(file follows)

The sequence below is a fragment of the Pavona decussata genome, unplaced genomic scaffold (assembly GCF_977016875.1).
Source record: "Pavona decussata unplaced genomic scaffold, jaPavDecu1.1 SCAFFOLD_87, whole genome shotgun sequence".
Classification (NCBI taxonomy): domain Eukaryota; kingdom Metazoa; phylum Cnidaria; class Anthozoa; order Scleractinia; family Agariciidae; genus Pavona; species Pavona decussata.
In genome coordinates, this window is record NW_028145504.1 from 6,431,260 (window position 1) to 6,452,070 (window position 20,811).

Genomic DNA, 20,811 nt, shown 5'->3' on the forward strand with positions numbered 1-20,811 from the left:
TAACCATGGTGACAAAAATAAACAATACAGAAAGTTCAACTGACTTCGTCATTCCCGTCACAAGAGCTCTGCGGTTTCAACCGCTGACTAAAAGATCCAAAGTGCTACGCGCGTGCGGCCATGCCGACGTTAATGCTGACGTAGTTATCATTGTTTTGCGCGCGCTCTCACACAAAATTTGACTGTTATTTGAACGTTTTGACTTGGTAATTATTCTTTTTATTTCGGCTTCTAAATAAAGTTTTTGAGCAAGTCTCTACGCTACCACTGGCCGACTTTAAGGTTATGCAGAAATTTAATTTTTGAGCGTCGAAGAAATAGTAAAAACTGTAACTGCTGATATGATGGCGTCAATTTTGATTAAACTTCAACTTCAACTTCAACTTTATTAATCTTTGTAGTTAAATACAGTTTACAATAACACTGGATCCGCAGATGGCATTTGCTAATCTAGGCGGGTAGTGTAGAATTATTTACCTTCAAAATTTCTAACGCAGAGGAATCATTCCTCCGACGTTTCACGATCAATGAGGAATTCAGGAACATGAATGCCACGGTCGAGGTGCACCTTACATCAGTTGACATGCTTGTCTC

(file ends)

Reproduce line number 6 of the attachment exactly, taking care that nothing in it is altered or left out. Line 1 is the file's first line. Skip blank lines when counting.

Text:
TAACCATGGTGACAAAAATAAACAATACAGAAAGTTCAACTGACTTCGTCATTCCCGTCACAAGAGCTCTGCGGTTTCAACCGCTGACTAAAAGATCCAAAGTGCTACGCGCGTGCGGCCATGCCGACGTTAATGCTGACGTAGTTATCATTGTTTTGCGCGCGCTCTCACACAAAATTTGACTGTTATTTGAACGTTTTGACTTGGTAATTATTCTTTTTATTTCGGCTTCTAAATAAAGTTTTTGAGCAAGTCTCTACGCTACCACTGGCCGACTTTAAGGTTATGCAGAAATTTAATTTTTGAGCGTCGAAGAAATAGTAAAAACTGTAACTGCTGATATGATGGCGTCAATTTTGATTAAACTTCAACTTCAACTTCAACTTTATTAATCTTTGTAGTTAAATACAGTTTACAATAACACTGGATCCGCAGATGGCATTTGCTAATCTAGGCGGGTAGTGTAGAATTATTTACCTTCAAAATTTCTAACGCAGAGGAATCATTCCTCCGACGTTTCACGATCAATGAGGAATTCAGGAACATGAATGCCACGGTCGAGGTGCACCTTACATCAGTTGACATGCTTGTCTC